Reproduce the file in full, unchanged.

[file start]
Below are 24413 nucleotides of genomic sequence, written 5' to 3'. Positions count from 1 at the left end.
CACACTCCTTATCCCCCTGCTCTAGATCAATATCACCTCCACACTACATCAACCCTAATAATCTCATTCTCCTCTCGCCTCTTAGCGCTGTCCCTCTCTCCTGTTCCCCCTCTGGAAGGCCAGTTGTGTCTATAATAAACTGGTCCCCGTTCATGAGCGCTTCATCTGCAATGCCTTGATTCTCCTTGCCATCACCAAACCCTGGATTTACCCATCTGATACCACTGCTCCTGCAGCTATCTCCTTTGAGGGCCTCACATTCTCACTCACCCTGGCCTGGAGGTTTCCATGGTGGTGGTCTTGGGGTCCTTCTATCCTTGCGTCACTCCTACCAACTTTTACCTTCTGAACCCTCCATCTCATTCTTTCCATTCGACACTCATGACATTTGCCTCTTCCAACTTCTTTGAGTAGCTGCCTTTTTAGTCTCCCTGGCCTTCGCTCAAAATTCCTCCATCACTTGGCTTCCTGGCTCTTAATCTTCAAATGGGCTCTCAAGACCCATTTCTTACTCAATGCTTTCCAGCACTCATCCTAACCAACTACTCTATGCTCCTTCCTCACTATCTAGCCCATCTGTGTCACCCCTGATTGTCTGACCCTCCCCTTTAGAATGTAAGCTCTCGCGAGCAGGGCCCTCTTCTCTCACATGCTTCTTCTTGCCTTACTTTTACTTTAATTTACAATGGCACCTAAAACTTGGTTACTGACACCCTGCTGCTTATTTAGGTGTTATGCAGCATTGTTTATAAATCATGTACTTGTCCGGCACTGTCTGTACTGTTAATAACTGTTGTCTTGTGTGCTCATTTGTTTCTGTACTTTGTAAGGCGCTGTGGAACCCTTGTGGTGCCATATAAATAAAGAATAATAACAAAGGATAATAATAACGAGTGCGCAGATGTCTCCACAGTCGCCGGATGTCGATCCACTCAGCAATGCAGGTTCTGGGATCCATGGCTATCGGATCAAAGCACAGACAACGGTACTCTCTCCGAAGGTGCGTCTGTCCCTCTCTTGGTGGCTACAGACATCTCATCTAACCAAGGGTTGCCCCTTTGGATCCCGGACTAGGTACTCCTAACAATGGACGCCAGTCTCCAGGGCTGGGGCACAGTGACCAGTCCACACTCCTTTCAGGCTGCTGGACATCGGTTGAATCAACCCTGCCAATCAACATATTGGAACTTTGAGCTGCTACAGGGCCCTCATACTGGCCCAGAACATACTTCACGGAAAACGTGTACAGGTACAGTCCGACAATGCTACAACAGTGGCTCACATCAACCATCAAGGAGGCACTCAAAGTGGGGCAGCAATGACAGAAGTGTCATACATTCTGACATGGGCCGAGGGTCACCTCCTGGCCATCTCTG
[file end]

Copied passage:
Below are 24413 nucleotides of genomic sequence, written 5' to 3'. Positions count from 1 at the left end.
CACACTCCTTATCCCCCTGCTCTAGATCAATATCACCTCCACACTACATCAACCCTAATAATCTCATTCTCCTCTCGCCTCTTAGCGCTGTCCCTCTCTCCTGTTCCCCCTCTGGAAGGCCAGTTGTGTCTATAATAAACTGGTCCCCGTTCATGAGCGCTTCATCTGCAATGCCTTGATTCTCCTTGCCATCACCAAACCCTGGATTTACCCATCTGATACCACTGCTCCTGCAGCTATCTCCTTTGAGGGCCTCACATTCTCACTCACCCTGGCCTGGAGGTTTCCATGGTGGTGGTCTTGGGGTCCTTCTATCCTTGCGTCACTCCTACCAACTTTTACCTTCTGAACCCTCCATCTCATTCTTTCCATTCGACACTCATGACATTTGCCTCTTCCAACTTCTTTGAGTAGCTGCCTTTTTAGTCTCCCTGGCCTTCGCTCAAAATTCCTCCATCACTTGGCTTCCTGGCTCTTAATCTTCAAATGGGCTCTCAAGACCCATTTCTTACTCAATGCTTTCCAGCACTCATCCTAACCAACTACTCTATGCTCCTTCCTCACTATCTAGCCCATCTGTGTCACCCCTGATTGTCTGACCCTCCCCTTTAGAATGTAAGCTCTCGCGAGCAGGGCCCTCTTCTCTCACATGCTTCTTCTTGCCTTACTTTTACTTTAATTTACAATGGCACCTAAAACTTGGTTACTGACACCCTGCTGCTTATTTAGGTGTTATGCAGCATTGTTTATAAATCATGTACTTGTCCGGCACTGTCTGTACTGTTAATAACTGTTGTCTTGTGTGCTCATTTGTTTCTGTACTTTGTAAGGCGCTGTGGAACCCTTGTGGTGCCATATAAATAAAGAATAATAACAAAGGATAATAATAACGAGTGCGCAGATGTCTCCACAGTCGCCGGATGTCGATCCACTCAGCAATGCAGGTTCTGGGATCCATGGCTATCGGATCAAAGCACAGACAACGGTACTCTCTCCGAAGGTGCGTCTGTCCCTCTCTTGGTGGCTACAGACATCTCATCTAACCAAGGGTTGCCCCTTTGGATCCCGGACTAGGTACTCCTAACAATGGACGCCAGTCTCCAGGGCTGGGGCACAGTGACCAGTCCACACTCCTTTCAGGCTGCTGGACATCGGTTGAATCAACCCTGCCAATCAACATATTGGAACTTTGAGCTGCTACAGGGCCCTCATACTGGCCCAGAACATACTTCACGGAAAACGTGTACAGGTACAGTCCGACAATGCTACAACAGTGGCTCACATCAACCATCAAGGAGGCACTCAAAGTGGGGCAGCAATGACAGAAGTGTCATACATTCTGACATGGGCCGAGGGTCACCTCCTGGCCATCTCTG